While this prosperity is evident all throughout Fiji, its impact is certainly felt today among those of you living in the Northern Division, where the buzz of new construction and development is a near-constant sight. It has already resulted in rapid development throughout Vanua Levu, with new businesses, infrastructure, and Government services developing and improving faster than what was once thought possible.

And this is just the beginning –– from the planned bypass road to the new Fiji National University campus, to the new submarine cable project that will provide access to high-speed internet services to all of Vanua Levu, it is clear that the best days for Vanua Levu are to come. Make no mistake: it is no coincidence that all of this has happened within the five years since our Constitution was promulgated. A strong Constitution, harnessed by the visionary leadership of a responsible Government, has brought us to where we are today.

My fellow Fijians, I would like to voice my sincere appreciation for my reappointment as President, which took place just last week. I feel truly humbled to be blessed with this honour, and I would like to take this opportunity to acknowledge and thank the Honourable Prime Minister and his Government for its faith in me.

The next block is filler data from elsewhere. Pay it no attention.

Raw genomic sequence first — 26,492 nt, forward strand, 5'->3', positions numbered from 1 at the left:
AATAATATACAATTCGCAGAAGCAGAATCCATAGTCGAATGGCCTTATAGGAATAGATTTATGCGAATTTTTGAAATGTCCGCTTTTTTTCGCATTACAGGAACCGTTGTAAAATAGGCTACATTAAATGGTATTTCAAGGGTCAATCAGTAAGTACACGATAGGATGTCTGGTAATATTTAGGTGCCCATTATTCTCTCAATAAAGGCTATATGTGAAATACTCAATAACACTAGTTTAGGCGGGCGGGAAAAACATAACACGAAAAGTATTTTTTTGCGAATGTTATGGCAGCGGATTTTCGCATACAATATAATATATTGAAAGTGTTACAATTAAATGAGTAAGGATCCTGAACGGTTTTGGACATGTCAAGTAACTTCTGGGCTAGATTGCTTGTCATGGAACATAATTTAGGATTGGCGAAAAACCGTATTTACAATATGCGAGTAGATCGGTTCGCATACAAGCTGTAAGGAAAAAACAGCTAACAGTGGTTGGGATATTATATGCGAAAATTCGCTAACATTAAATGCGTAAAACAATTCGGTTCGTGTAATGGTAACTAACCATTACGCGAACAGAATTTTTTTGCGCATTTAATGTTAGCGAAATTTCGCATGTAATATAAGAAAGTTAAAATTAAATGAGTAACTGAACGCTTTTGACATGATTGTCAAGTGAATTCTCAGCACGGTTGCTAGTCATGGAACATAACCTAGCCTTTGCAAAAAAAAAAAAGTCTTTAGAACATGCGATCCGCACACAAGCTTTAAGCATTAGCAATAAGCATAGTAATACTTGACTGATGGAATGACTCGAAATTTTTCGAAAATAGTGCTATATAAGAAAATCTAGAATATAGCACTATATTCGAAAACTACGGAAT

To you my fellow Fijians, I am confident that with Almighty God’s blessings and guidance, I will continue to serve our beloved nation well. I will continue to strive to represent Fiji with the health and well-being of every Fijian in my heart. This is the first official event to take place since my reappointment, and I cannot think of a more fitting occasion; it is our Constitution which lays the foundation for my position as Head of State, and it is our Constitution which outlines the responsibilities and terms of my role.

But the framework that it provides for the presidency is just one small part of a much, much larger machine that runs our country. And for that machine to run properly, it must be fuelled by its people, the lifeblood of any true democracy. That is why I encourage all Fijians to exercise their most important right of all: the right to vote in the upcoming elections. For those of you who are not yet 18, you should go home and take these lessons to your parents.

Our young people can still actively participate in our democracy by staying focused and informed, by reading the news, watching Parliamentary debates, and continuing to study the Constitution. Because you will not only go on to become future voters, you will be the community and political leaders who fill the ballots and carry the baton of progress into tomorrow. By making your voices heard, by participating in the electoral process, you are exercising a privilege that many in the world are not so fortunate to enjoy. By voting, you are playing your part in making sure the concrete settles as we pave the road to a generation of Fijian greatness.

Happy Constitution Day to you all, and may Almighty God bless our beloved Fiji.

Vinaka vakalevu, dhanyavaad, sukria, xièxiè, ko bati nraba, fa’afetai, ma’alo lelei, fai’eksia and thank you.